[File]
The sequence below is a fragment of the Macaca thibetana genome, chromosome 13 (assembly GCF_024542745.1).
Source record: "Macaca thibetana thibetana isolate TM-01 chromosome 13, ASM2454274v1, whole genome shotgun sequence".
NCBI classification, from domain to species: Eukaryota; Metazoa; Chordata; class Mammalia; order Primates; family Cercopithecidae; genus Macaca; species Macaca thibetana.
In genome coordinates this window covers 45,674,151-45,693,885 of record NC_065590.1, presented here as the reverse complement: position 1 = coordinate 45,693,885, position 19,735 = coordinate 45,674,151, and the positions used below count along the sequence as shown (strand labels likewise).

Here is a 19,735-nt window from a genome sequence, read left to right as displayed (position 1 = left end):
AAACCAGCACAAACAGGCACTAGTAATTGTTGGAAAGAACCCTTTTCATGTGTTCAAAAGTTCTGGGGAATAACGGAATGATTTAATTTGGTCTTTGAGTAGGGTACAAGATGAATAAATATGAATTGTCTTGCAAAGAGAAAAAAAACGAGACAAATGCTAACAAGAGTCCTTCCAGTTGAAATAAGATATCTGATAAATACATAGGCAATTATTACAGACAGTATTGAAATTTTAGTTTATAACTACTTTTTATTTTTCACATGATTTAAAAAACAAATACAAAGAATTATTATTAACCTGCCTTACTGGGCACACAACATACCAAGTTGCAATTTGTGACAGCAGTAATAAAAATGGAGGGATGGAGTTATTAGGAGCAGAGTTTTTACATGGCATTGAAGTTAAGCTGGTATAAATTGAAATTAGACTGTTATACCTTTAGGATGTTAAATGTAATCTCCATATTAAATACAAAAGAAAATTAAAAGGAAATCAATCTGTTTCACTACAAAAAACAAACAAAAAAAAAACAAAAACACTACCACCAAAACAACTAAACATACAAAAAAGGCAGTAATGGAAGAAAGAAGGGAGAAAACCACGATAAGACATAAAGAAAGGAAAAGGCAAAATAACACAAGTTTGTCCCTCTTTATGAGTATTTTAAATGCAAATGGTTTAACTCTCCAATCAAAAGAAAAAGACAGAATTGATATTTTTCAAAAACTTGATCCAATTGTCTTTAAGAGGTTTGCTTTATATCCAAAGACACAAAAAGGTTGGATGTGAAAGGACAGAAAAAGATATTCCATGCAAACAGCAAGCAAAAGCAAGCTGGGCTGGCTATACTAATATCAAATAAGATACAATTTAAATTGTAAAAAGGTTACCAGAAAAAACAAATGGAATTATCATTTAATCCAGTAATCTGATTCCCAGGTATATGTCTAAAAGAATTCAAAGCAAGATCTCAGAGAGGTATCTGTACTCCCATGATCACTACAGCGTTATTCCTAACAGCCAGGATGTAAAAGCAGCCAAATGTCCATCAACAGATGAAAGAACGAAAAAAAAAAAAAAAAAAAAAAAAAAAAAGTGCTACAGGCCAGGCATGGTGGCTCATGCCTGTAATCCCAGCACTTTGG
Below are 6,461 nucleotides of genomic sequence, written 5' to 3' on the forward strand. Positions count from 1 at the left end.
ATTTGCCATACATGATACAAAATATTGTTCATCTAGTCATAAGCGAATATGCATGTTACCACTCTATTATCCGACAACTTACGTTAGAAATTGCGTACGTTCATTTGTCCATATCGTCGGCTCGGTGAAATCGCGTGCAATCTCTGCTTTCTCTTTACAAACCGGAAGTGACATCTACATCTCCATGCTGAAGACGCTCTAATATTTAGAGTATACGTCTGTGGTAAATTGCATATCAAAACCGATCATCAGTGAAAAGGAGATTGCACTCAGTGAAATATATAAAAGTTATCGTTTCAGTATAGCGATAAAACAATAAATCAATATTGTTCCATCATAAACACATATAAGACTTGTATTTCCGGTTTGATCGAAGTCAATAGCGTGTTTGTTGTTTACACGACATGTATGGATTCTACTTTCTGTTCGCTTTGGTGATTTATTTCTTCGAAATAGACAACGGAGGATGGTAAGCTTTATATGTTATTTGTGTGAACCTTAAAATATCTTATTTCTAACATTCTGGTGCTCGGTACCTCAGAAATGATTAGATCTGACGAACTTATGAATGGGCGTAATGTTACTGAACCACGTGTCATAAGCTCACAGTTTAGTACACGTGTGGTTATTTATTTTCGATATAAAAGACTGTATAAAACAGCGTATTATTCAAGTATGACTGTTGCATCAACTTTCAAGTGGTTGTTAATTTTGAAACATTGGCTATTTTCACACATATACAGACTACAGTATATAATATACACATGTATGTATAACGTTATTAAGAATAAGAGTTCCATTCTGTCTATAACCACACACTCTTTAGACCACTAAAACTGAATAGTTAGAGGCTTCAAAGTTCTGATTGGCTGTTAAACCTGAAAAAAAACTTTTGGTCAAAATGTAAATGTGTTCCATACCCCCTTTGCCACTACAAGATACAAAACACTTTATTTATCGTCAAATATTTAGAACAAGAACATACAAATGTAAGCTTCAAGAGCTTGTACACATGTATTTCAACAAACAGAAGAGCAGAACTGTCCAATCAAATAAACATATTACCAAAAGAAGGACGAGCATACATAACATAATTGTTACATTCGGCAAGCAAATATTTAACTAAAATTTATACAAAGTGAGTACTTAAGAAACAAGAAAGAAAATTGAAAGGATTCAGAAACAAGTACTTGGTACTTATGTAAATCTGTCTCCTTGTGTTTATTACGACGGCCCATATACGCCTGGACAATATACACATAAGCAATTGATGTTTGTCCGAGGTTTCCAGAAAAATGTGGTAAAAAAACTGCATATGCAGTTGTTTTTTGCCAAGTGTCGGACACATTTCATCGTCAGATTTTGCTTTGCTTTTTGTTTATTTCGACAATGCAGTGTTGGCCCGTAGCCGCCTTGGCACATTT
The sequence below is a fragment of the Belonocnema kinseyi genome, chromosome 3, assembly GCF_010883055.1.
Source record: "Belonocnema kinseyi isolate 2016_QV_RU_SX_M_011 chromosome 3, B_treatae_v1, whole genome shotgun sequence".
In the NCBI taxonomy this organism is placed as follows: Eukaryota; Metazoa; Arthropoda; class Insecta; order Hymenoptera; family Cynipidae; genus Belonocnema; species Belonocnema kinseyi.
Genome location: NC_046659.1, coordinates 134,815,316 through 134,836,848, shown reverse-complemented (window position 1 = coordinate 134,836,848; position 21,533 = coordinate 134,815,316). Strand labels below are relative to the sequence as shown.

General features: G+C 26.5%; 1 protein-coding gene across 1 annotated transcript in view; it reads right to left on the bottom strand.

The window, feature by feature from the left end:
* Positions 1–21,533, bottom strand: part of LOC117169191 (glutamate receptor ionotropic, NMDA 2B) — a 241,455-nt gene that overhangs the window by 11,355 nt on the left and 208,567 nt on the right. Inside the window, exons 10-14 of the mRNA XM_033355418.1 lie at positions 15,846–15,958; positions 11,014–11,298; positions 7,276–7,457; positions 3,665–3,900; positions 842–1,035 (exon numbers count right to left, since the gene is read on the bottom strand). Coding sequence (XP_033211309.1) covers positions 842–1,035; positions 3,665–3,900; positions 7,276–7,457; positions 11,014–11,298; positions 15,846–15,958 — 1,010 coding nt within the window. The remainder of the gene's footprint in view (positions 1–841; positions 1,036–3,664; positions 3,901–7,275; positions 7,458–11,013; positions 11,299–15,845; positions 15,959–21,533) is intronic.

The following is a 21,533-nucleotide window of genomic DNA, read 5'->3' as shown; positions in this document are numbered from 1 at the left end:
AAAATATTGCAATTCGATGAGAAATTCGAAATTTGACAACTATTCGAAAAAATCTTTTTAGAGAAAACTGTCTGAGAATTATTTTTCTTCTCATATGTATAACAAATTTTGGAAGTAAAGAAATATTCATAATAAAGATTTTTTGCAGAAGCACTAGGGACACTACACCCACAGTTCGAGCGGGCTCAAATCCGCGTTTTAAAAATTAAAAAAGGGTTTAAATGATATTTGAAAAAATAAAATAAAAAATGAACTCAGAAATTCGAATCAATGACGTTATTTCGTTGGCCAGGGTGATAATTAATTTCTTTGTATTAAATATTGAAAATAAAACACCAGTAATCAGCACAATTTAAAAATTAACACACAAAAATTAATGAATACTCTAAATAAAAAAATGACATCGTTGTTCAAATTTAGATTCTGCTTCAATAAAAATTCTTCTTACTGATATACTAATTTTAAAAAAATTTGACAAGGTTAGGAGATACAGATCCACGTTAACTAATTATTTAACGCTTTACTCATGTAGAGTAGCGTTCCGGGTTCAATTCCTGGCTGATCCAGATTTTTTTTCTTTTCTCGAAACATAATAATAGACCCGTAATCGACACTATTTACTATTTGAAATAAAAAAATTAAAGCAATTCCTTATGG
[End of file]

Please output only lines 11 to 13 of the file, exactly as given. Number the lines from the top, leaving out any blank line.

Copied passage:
In the NCBI taxonomy this organism is placed as follows: Eukaryota; Metazoa; Arthropoda; class Insecta; order Hymenoptera; family Cynipidae; genus Belonocnema; species Belonocnema kinseyi.
Genome location: NC_046659.1, coordinates 134,815,316 through 134,836,848, shown reverse-complemented (window position 1 = coordinate 134,836,848; position 21,533 = coordinate 134,815,316). Strand labels below are relative to the sequence as shown.

General features: G+C 26.5%; 1 protein-coding gene across 1 annotated transcript in view; it reads right to left on the bottom strand.